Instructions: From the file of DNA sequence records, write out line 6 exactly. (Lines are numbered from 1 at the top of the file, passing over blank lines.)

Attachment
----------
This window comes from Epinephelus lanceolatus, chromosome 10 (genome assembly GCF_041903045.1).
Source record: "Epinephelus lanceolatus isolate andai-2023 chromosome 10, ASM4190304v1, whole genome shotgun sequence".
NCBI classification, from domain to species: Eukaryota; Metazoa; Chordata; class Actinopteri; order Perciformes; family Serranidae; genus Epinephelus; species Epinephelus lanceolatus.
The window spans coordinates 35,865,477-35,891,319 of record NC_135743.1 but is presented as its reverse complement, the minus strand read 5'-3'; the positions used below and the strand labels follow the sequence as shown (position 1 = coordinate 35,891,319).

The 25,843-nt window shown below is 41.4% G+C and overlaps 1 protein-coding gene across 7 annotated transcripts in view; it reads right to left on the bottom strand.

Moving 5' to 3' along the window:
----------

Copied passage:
Moving 5' to 3' along the window: